Sunday 23 November 2008
We get the leaders we deserve, after all
Voters still seem to want politicians who give priority to the constituency, Ruth Dudley Edwards
IT'S NO use blaming the Government for helping get us into this mess or for being clueless about how to get us out of it. As the fella said, "You get the government you deserve", which in our case is one composed of lawyers, teachers and career politicians who talk the talk but clearly can't walk the walk.
What kind of people should we ideally have in the Cabinet? Or in the Dail, for that matter, for that's where ministers come from? (If we had a sane system, the Senate could provide talent for government too, but we don't, which is why it is mainly a playground for those with Dail ambitions.)
I think, if pushed to think about it, the average voter would probably agree that in theory TDs should be a creative mix of people who have worked at home and abroad in as wide a range of jobs as possible.
I'd like entrepreneurs and innovators and one or two hot-shot accountants, economists, managers and bankers - yes, bankers - who have worked in industry and understand the nuts and bolts of the global economy.
I'd like farmers, fishermen, shopkeepers, garage-owners, publicans, big and small, who could speak with authority about how laws that are fine in theory work in practice, as well as labourers and cleaners and shelf-fillers.
There would be room for a cross-section of ex-public servants from all ranks, through clerks and nurses and police and soldiers to county managers. Oh, and the odd scientist might be handy, along with a moral philosopher, an investigative journalist who had explored the sewers of our urban wastelands, and a historian of the kind who - as John A Murphy demonstrated with such distinction in the Senate - can clarify our present by reference to our past. Not to speak of a jester who could cut everyone down to size.
We all subscribe unthinkingly these days to Abraham Lincoln's dictum that government should be run "by the people, for the people". So how is it that in fact it's run by the narrowest of narrow elites who know of little beyond the parish pump, the Four Courts, a schoolroom and the confines of Dail Eireann?
Taoisech Brian Cowen read law at UCD, qualified as a solicitor and inherited his father's seat at 24; Brian Lenihan (Finance), after Trinity and Cambridge became a barrister, and inherited his father's seat at 37; Dermot Ahern (Justice), became a solicitor after UCD and was a county councillor at 24, a TD at 32; after UCD, Willie O'Dea (Defence) was simultaneously a barrister, accountant, lecturer and county councillor until becoming a TD at 29.
Micheal Martin (Foreign Affairs) taught for a year after UCC, was a city councillor at 25 and a TD at 29; Mary Hanafin (Social and Family Affairs) became a secondary school teacher after St Patrick's Maynooth, a member of the Fianna Fail national executive at 21, a city councillor at 26 and a TD at 38; after UCD, Noel Dempsey (Transport) was a careers guidance teacher who became a country councillor at 24 and a TD ten years later; John Gormley (Environment), after UCD and the University of Freiburg ran a language academy, became involved in Greenery and thence a city councillor at 32 and a TD at 38.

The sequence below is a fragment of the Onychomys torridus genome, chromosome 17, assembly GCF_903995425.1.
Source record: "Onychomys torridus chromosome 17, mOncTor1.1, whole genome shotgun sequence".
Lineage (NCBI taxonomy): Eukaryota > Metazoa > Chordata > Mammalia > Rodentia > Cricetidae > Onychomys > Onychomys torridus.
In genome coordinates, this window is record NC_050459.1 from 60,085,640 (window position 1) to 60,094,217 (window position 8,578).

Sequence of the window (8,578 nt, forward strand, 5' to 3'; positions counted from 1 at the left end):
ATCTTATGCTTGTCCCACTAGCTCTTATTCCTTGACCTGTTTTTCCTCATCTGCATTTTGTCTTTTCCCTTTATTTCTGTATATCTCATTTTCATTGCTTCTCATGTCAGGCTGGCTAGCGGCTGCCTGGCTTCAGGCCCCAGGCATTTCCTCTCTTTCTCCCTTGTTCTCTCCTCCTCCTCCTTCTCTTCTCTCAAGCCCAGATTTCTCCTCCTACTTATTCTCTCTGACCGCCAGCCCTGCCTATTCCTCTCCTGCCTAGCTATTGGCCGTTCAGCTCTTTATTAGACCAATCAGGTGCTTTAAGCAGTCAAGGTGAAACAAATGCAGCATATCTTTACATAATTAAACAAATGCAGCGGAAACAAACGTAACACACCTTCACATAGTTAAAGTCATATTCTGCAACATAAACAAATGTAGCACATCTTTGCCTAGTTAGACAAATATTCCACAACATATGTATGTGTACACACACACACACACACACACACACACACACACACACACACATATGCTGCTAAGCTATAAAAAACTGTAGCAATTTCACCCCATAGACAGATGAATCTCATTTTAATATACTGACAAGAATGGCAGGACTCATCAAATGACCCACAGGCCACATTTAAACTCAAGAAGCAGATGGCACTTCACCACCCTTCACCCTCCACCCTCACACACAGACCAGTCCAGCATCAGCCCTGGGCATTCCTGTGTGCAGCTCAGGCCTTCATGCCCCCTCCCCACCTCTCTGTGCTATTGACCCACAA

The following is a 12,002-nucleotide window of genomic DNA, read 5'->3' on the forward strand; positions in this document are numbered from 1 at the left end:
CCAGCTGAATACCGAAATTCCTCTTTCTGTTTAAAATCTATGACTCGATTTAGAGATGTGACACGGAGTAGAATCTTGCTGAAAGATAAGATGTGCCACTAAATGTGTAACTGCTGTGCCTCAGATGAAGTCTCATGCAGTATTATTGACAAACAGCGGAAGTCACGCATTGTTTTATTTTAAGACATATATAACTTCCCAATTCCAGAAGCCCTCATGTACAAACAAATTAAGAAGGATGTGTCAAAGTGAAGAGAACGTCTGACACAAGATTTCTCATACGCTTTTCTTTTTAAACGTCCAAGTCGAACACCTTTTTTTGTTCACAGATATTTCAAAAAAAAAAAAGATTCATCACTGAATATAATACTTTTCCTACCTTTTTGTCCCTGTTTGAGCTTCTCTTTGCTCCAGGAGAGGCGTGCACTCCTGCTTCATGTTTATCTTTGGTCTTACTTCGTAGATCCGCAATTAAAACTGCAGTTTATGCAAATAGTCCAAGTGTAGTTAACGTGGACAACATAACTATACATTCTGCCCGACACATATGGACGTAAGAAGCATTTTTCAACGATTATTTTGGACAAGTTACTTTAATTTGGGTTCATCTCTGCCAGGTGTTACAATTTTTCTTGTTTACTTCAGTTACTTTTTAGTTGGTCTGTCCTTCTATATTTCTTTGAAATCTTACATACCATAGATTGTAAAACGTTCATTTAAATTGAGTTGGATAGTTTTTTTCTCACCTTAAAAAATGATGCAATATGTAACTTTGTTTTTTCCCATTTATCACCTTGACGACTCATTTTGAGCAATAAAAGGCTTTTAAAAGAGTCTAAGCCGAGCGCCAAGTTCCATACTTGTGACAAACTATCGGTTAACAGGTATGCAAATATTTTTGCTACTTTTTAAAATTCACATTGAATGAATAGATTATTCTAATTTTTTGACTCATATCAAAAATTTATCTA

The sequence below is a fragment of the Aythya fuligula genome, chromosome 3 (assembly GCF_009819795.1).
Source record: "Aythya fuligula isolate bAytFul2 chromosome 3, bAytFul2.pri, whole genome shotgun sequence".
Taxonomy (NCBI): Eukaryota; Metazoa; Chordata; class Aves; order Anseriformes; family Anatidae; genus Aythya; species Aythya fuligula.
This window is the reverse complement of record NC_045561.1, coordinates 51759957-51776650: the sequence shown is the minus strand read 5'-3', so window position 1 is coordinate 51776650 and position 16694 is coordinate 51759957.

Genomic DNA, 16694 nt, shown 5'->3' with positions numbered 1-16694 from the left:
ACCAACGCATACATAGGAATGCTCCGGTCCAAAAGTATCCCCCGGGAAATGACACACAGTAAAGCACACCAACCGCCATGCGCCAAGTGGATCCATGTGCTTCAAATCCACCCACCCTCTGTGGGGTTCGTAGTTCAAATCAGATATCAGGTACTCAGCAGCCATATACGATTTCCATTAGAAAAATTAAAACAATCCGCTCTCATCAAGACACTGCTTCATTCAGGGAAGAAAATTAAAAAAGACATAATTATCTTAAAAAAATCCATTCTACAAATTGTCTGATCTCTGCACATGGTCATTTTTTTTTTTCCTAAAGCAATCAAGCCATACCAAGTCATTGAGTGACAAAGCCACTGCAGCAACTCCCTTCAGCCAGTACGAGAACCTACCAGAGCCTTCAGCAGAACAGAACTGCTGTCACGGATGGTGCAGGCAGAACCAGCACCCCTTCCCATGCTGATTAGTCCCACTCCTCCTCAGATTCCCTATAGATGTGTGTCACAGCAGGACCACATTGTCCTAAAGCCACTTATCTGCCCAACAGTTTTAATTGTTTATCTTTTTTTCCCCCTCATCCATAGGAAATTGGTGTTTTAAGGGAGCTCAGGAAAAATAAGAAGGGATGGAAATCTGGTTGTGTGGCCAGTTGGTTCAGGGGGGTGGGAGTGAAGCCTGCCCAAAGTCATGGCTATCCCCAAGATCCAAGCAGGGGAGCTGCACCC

Then there are the career politicians: Mary Coughlan (Tanaiste), who after UCD was momentarily a social worker who became a TD at 21; Mary Harney (Health), who after Trinity became a senator at 24, a county councillor at 26 and a TD at 28; and Brendan Smith (Agriculture),who after UCD became a special adviser to John Wilson TD until becoming a TD himself at 45.
The three exceptions are Martin Cullen (Arts), who was a sales manager for a wine company until becoming a TD at 32; Eamon 0 Cuiv (Community), who after UCD was manager of Gaeltacht Co-operative until becoming a Senator at 38; and Eamon Ryan (Communications), the only entrepreneur in the Cabinet, who after working in London set up the successful lrish Cycling Safaris and became a city councillor at 35 and a TD at 41.
However clever and industrious all these politicians may be, how in hell can we expect them to run an economy battered by a global crisis?
Yet we have no right to blame them for becoming politicians without first learning something about life. As Shakespeare would have pointed out, the fault, dear electors, is not in our stars, but in ourselves. The Irish voter apparently still wants politicians who give priority to constituency business.
To get into the Dail, it helps to be able to cultivate constituencies by having flexible hours (like lawyers) and, like teachers, long holidays. What's more, both lawyers and teachers can go straight back to work if chucked out of power. Lawyers have something else going for them: few have inhibitions about defending the indefensible - a very handy quality in a minister. As for teachers, they are adept at telling their inferiors how to behave.
So we have an insuIar Cabinet drawn from a tiny pool of talent, and it is what we deserve. Ob, well, I suppose it's an improvement on the days when a murder or two under your belt was seen as a prerequisite to high office.
Ruth Dudley Edwards